After getting conflicting weather forecasts for the night I didn't anticipate the night sky to offer much. Between rounds of the fight I was watching on TV, I decided to step out and take a peek. Naturally it was dark, transparent, with only a few clouds to the North- east. I went back in and watched the last round of the fight and then grabbed my binoculars, red flash light, a magnifying glass, and Pocket Sky Atlas. (I've found a magnifying glass easier to use to read star charts than constantly putting on and removing my bifocal glasses.)
Scorpius was beautiful in the southern sky. After my eyes dark adapted ( takes ~ 15 minutes, but my vision is pretty good after 5 minutes) all but the tail star Eta was visible naked eye M7 ( mag 3.3, 80') was a faint fuzzy patch naked eye and a nice glittering cluster in my binoculars with direct vision.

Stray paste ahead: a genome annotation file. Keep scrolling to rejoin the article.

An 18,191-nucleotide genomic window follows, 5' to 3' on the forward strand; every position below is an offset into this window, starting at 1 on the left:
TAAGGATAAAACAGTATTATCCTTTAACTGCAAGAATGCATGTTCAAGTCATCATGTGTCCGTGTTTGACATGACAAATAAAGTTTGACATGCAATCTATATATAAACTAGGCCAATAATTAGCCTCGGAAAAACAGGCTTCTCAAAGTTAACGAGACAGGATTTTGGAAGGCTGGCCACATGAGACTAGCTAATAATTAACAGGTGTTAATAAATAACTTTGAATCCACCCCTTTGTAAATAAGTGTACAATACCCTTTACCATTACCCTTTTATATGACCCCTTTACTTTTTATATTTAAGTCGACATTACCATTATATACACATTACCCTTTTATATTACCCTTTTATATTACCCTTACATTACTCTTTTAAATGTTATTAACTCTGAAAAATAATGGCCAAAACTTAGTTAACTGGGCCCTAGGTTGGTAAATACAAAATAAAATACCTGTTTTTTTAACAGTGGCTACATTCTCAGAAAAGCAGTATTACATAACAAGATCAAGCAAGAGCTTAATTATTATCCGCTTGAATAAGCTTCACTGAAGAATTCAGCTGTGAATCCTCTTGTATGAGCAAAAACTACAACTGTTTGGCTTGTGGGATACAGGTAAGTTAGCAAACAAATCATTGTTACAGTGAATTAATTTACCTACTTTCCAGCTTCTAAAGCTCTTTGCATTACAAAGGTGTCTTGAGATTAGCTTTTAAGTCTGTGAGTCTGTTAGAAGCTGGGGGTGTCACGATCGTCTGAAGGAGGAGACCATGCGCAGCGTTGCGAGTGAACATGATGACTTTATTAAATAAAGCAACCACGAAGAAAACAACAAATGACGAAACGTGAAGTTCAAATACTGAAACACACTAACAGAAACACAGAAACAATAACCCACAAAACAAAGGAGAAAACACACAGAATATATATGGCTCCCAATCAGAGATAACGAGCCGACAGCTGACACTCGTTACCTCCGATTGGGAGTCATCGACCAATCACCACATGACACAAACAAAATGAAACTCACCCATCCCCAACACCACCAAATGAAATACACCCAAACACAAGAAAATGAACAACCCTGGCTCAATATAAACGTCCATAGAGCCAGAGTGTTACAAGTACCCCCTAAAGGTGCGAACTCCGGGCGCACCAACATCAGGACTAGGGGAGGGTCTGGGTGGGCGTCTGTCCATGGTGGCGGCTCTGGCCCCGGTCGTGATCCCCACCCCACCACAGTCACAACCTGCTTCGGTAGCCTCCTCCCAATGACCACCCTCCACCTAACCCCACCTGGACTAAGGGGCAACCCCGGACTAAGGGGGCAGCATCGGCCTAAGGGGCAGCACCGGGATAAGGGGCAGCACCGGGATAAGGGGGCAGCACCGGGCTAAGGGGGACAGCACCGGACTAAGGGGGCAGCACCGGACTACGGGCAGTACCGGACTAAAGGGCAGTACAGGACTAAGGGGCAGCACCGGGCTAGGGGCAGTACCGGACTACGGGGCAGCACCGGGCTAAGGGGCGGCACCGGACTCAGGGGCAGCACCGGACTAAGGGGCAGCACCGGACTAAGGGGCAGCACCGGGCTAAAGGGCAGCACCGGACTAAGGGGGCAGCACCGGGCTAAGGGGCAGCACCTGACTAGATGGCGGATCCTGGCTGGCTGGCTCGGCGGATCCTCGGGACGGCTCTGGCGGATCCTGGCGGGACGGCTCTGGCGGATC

M6, the butterfly cluster(mag. 4.2, ) was not visible naked eye, and hard to see in my binos direct. In my peripheral vision I could detect M6 as a faint fuzzy patch.
Moving over to Sagittarius, M22 ( mag. 5.1, 38') stood out in my binos with averted vision, but was hard to see directly. I moved up to M25 (mag. 4.6, 32') and found a relatively bright fuzzy area to the South-east of a small triangle of stars. The brightest 2 stars in the triangle were away from the cluster.
Moving over toward M24 ( mag 4.6, 90'), the star cloud, there was a rich field full of countless faint stars . This is one of the nicer astronomical objects I've seen in binoculars.
The clouds rolled in and obscured pretty much everything and by 1220 the cloud cover was 90+% and showed no signs of blowing over any time soon. Rather than needlessly risk Wesst Nile virus, I called it a night. Perhaps I'll catch a clear night soon and shake the cobwebs off the scope.